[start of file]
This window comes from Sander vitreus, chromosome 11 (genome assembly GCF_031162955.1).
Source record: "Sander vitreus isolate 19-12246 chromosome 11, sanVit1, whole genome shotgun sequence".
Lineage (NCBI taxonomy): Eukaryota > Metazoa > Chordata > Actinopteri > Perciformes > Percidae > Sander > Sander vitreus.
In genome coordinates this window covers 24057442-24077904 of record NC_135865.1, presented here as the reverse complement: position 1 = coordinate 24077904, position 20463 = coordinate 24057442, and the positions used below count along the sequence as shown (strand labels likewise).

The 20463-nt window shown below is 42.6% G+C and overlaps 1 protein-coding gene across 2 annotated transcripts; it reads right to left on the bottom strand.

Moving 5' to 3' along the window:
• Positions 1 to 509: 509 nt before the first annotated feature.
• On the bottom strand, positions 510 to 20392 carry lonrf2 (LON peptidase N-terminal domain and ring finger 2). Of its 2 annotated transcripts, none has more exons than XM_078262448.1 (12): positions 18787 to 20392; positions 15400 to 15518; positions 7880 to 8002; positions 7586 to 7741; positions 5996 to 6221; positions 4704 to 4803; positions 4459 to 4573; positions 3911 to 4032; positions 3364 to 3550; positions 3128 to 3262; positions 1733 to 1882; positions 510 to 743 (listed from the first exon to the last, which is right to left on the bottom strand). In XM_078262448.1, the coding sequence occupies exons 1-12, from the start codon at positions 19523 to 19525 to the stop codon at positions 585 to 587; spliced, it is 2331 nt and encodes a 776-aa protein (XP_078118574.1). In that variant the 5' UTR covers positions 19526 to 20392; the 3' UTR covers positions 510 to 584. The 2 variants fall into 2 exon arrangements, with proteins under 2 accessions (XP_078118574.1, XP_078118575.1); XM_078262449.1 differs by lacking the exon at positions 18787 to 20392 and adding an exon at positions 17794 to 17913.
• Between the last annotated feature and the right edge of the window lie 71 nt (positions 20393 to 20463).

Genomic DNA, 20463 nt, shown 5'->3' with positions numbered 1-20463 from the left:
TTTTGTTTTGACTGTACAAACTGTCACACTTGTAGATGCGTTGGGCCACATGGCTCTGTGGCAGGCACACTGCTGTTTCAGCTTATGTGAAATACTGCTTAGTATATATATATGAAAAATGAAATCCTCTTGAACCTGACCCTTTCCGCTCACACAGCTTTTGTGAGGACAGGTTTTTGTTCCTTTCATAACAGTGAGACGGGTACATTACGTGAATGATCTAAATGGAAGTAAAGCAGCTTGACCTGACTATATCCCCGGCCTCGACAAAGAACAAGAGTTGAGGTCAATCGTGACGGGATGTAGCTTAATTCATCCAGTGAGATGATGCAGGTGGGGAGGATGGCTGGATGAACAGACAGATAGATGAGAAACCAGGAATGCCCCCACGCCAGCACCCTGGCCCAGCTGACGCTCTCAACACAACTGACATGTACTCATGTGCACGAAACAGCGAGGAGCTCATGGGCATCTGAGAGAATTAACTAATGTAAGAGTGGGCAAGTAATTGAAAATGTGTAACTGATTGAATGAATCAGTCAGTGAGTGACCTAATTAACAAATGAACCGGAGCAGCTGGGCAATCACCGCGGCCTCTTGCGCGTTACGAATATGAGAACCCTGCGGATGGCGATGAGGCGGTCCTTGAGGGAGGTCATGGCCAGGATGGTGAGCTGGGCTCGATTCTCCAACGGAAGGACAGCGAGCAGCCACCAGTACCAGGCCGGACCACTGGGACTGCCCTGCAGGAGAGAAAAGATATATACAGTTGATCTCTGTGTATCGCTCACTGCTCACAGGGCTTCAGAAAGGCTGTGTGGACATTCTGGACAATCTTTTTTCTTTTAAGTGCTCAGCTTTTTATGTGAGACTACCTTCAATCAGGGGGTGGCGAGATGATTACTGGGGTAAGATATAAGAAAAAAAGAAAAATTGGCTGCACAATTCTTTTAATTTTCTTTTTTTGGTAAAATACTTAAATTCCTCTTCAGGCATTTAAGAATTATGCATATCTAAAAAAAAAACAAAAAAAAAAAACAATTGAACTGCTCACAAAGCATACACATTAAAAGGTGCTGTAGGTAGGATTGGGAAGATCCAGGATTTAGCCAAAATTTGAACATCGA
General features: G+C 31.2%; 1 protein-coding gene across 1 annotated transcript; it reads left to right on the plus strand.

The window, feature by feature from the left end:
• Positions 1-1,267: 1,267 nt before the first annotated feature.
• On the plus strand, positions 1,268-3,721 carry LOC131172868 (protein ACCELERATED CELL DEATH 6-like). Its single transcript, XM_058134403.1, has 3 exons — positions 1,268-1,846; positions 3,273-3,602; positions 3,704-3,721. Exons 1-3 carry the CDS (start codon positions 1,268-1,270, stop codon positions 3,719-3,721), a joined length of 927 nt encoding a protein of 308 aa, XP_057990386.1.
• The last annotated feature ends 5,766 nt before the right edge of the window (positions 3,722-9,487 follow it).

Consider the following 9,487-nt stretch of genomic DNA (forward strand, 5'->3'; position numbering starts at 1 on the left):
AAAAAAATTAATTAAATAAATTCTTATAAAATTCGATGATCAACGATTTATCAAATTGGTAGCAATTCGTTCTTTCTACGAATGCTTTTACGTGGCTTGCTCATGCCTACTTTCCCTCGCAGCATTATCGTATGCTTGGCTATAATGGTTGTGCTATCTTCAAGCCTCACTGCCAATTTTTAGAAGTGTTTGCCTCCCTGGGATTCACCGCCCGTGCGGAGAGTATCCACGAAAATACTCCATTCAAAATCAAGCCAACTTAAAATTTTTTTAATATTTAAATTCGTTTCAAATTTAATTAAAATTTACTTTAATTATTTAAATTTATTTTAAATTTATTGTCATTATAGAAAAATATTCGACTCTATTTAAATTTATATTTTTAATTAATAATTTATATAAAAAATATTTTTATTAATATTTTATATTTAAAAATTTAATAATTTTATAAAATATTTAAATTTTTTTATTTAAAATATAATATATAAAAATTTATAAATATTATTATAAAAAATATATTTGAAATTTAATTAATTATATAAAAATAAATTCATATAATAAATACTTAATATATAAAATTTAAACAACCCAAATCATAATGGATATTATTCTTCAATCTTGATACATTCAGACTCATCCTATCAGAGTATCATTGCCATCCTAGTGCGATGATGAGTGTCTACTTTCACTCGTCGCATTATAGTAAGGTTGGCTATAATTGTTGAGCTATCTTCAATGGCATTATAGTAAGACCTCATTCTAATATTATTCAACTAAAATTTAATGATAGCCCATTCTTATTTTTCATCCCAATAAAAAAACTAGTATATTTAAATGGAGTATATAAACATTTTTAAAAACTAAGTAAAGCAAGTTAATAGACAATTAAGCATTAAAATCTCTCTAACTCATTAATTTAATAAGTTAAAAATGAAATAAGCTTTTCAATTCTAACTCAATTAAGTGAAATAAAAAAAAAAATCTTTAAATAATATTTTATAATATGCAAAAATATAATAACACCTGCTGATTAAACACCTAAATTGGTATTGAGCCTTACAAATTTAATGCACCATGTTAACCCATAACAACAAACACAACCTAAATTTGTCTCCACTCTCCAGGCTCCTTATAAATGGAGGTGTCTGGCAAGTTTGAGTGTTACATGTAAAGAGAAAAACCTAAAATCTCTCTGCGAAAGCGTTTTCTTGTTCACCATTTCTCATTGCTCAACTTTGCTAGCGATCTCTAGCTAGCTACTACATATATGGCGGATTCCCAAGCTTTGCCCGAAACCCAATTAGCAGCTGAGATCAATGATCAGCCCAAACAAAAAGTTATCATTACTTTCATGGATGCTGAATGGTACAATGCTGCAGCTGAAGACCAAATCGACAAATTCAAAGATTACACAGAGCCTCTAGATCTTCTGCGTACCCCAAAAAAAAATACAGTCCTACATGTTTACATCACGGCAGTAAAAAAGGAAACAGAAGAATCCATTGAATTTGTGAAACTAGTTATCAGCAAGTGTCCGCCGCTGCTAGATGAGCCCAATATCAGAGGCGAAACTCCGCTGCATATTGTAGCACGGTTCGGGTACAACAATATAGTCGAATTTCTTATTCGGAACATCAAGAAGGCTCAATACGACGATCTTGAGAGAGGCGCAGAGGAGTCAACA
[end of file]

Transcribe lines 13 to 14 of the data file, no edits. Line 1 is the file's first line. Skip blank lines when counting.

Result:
The window, feature by feature from the left end:
• Positions 1-1,267: 1,267 nt before the first annotated feature.